Interesting & Fun Facts About the Sunflower
“I am working with the enthusiasm of a man from Marseilles eating bouillabaisse, which shouldn’t come as a surprise to you because I am busy painting huge sunflowers.”
~ Vincent Van Gogh ~
No flower can lift someone’s spirits quite like sunflowers. They are bright and cheery, and as warm and inviting as the sweet summer sun. With brilliant yellow petals, also known as “rays,” sunflowers have an unmistakable sun-like appearance that has made them a crowd favourite, especially in the summer months.
Sunflowers come in a number of varieties—ranging from small to very large, from having yellow petals to red. However, there is more to sunflowers than meets the eye. While they are stunningly beautiful, they also are rich in history and meaning.
The History of Sunflowers
Sunflowers originated in the Americas in 1,000 B.C., and were then cultivated as a valuable food source for centuries. With the European exploration of the New World, the flower’s popularity spread, as the rest of the world began to appreciate its beauty and sustenance.
Artists throughout history loved the sunflower’s unique splendour—those of the Impressionist era were especially fixated on the flower. The use of sunflower images as religious symbols has also been documented in some native societies.
Sunflower Story & Origins
The sunflower’s name comes from its tendency to reposition itself to face the sun. It’s genus, Helianthus, is rooted in two Greek words — “helios” meaning sun and “anthos” meaning flower.
The sunflower is the Greek symbol of Clytie (a water nymph). Clytie adored Apollo. At first, he loved her back, but soon he fell in love with Leucothoe. Because of her jealousy, Clytie told Leucothoe’s father of the relationship and he punished her by burying her alive.
In anger, Apollo turned Clytie into a flower. The mythological symbolism here is that Clytie (in the form of a sunflower) is always facing the sun, looking for Apollo’s chariot to return and she might be joined again with her love.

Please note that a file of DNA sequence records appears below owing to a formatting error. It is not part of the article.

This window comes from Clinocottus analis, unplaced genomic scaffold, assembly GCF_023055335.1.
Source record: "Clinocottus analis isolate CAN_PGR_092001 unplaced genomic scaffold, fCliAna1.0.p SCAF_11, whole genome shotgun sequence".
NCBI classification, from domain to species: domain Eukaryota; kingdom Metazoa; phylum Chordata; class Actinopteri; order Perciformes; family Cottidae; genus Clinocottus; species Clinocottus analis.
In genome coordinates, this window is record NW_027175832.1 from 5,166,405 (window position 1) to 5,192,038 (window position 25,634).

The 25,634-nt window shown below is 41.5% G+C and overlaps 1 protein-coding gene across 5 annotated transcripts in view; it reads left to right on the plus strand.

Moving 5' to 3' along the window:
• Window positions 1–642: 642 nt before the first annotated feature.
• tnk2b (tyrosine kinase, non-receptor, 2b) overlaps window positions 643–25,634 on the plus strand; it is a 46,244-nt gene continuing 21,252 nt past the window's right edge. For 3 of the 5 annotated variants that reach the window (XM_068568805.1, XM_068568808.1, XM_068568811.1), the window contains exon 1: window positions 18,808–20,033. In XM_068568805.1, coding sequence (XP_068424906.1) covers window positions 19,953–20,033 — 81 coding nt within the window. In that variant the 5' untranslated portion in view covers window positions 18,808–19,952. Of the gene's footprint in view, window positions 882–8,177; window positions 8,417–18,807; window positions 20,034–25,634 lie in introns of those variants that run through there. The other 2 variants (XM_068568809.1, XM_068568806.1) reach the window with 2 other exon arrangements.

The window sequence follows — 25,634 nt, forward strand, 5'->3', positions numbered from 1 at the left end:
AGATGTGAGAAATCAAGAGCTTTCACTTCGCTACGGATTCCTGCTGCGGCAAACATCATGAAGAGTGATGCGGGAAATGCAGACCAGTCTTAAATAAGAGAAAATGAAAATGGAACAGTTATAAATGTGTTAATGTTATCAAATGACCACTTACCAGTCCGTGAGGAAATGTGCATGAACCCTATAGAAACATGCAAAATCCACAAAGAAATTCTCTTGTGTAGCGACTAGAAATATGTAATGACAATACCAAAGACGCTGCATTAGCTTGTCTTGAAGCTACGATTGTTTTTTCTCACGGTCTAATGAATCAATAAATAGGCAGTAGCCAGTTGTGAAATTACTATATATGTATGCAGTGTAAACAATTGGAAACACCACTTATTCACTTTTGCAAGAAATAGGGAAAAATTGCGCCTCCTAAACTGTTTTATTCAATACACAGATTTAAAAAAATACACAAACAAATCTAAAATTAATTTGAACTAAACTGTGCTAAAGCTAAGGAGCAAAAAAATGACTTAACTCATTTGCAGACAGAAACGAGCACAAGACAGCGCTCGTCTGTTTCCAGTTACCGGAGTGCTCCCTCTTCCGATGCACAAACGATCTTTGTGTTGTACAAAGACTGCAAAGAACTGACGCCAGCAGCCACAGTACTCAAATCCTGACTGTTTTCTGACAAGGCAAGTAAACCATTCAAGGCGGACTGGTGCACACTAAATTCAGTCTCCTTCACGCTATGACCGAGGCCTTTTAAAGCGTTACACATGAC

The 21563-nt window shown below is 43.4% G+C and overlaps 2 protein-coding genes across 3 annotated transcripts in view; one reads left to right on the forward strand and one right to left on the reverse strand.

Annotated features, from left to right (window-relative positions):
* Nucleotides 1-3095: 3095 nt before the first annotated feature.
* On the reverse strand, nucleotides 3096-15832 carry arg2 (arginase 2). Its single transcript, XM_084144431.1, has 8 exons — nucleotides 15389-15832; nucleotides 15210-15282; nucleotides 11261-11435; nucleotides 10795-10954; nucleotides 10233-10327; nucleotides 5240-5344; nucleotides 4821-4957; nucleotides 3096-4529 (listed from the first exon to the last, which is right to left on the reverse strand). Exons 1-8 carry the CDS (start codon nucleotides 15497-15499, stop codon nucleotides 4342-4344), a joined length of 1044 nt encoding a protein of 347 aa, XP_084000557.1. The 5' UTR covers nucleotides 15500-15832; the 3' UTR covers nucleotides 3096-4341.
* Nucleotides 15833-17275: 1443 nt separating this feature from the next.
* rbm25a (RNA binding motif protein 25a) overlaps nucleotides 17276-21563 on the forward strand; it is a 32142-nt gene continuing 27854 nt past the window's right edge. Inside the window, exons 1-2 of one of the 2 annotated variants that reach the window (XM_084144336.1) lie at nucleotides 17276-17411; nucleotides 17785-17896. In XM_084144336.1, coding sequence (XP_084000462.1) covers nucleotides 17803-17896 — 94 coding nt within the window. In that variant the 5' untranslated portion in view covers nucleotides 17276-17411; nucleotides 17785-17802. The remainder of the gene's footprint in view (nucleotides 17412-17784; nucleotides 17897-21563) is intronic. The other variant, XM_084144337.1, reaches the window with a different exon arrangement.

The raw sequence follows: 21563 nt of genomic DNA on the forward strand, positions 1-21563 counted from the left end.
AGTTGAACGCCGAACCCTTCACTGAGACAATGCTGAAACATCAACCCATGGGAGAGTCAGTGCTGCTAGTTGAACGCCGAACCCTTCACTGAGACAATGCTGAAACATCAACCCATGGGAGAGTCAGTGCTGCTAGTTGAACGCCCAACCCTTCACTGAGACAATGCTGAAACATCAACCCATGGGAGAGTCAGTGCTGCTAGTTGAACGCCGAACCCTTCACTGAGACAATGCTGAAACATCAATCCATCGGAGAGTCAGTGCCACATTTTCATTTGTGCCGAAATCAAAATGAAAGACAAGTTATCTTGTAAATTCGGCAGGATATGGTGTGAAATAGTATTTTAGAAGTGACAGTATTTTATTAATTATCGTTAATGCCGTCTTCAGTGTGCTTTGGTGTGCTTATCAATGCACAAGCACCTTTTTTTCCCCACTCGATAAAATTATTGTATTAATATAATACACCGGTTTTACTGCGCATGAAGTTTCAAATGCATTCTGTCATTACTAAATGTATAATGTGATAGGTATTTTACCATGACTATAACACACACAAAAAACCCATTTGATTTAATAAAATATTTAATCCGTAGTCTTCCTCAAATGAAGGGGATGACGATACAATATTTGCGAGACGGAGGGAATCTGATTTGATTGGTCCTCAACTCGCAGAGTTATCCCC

The sunflower is also a symbol of Daphne (another Greek nymph).
Sunflower Symbolism & Colours
In esoteric Christianity, the sunflower is a symbol of God’s love. The sunflower as a symbol can also represent the unwavering faith that guides the soul to the highest spiritual attunement. The sunflower was a perfect symbol for the faith because the blossom (bright and bountiful) is always seeking out the light. Symbolically, this is spiritually akin to the heart/soul of humankind always seeking and attaining unity with the light of faith and keeping a connection with the Source/God/Goddess of one’s own understanding.
In Native American symbolism, the sunflower is used in late summer festivals as a symbol of bounty, harvest and provision. It is a symbol of the sun, and thus likened to the life-giving force of the Great Spirit. The colour of the sunflower was noted for its vitality and symbolic of energy as well as fertility.
In Chinese symbolism, the sunflower (and sunflower meaning) deals with long life, good luck and is considered very auspicious. Its yellow colour signifies vitality and intelligence. It’s a symbol of happiness too. Also in China, the sunflower was considered a symbol of long life, and was eaten by royalty to insure immortality.
In Japan which is also called the land of the rising sun, with their worship of the goddess Amaterasu who is the goddess of the sun, it is no wonder that a flower that worships the sun will have such symbolic meaning and grows in abundance there.
The Incas used sunflowers to symbolise the Sun God, and brought them to temples for worship. The priestesses also wore sunflowers on their garments and as crowns.
The sunflower has been used throughout history in many different ways. Sunflowers were originally cultivated by Native Americans, and used for food and medicine. Medicinal uses included using the juice from the stems to treat wounds and infusing the plant in water to treat kidneys and chest pains.
Though sunflowers aren’t typically used medicinally anymore, they are still grown for agricultural purposes. The two main types of sunflower varieties grown are the oil seed type, which has small black seeds, and the non-oil type, which has larger seeds with a thicker hull.
Sunflower oil is used for cooking and in beauty products, and its health benefits include improved heart health and lower cholesterol.
A sunflower field is a paradise for honeybees—two and a half acres [1 ha] of sunflowers may yield from 50 to 100 pounds [25 to 50 kg] of honey. When the sunflower harvest is over, the stalks that remain are between 43 and 48 % cellulose, which is useful in making paper and other products. Leftover parts of the sunflower can serve as silage for livestock or as fertilizer.
We hope that you enjoyed these facts about the sunflower – we will bring you some more interesting and fun facts in a later post, so stay tuned in…